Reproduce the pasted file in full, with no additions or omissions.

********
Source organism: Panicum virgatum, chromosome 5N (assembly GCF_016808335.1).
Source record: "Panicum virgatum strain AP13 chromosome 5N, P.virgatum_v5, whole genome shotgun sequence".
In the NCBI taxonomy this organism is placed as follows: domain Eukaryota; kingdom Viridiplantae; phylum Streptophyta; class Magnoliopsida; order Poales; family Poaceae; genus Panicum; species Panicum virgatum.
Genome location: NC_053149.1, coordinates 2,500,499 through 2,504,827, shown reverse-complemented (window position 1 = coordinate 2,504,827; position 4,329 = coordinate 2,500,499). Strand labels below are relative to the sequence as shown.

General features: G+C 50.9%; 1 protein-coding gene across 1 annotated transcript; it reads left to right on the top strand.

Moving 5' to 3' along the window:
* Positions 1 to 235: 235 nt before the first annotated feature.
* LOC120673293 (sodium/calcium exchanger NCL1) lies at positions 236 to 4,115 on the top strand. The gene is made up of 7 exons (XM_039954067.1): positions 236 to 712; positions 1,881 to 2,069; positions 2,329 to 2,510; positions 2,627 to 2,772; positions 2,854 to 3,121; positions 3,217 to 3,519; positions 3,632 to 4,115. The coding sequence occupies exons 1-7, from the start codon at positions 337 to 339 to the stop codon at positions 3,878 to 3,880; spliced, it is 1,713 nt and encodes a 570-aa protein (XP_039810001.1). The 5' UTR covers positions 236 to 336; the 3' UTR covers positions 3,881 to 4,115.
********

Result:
Source organism: Panicum virgatum, chromosome 5N (assembly GCF_016808335.1).
Source record: "Panicum virgatum strain AP13 chromosome 5N, P.virgatum_v5, whole genome shotgun sequence".
In the NCBI taxonomy this organism is placed as follows: domain Eukaryota; kingdom Viridiplantae; phylum Streptophyta; class Magnoliopsida; order Poales; family Poaceae; genus Panicum; species Panicum virgatum.
Genome location: NC_053149.1, coordinates 2,500,499 through 2,504,827, shown reverse-complemented (window position 1 = coordinate 2,504,827; position 4,329 = coordinate 2,500,499). Strand labels below are relative to the sequence as shown.

General features: G+C 50.9%; 1 protein-coding gene across 1 annotated transcript; it reads left to right on the top strand.

Moving 5' to 3' along the window:
* Positions 1 to 235: 235 nt before the first annotated feature.
* LOC120673293 (sodium/calcium exchanger NCL1) lies at positions 236 to 4,115 on the top strand. The gene is made up of 7 exons (XM_039954067.1): positions 236 to 712; positions 1,881 to 2,069; positions 2,329 to 2,510; positions 2,627 to 2,772; positions 2,854 to 3,121; positions 3,217 to 3,519; positions 3,632 to 4,115. The coding sequence occupies exons 1-7, from the start codon at positions 337 to 339 to the stop codon at positions 3,878 to 3,880; spliced, it is 1,713 nt and encodes a 570-aa protein (XP_039810001.1). The 5' UTR covers positions 236 to 336; the 3' UTR covers positions 3,881 to 4,115.